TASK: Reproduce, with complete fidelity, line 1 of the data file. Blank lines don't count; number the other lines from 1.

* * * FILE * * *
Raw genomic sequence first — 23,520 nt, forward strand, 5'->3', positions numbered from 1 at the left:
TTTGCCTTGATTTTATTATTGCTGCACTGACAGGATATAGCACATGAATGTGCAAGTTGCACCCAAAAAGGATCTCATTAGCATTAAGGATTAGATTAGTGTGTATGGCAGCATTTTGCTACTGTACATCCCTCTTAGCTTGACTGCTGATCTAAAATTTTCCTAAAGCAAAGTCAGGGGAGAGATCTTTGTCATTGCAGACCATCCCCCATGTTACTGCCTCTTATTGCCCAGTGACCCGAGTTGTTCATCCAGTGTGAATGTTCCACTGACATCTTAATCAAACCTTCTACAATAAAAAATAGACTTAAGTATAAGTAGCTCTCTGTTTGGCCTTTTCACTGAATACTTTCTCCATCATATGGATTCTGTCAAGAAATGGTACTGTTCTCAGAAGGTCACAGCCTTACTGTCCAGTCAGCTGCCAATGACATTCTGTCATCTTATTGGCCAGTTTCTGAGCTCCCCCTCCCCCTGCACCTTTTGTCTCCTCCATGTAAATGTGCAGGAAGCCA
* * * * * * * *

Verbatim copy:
Raw genomic sequence first — 23,520 nt, forward strand, 5'->3', positions numbered from 1 at the left: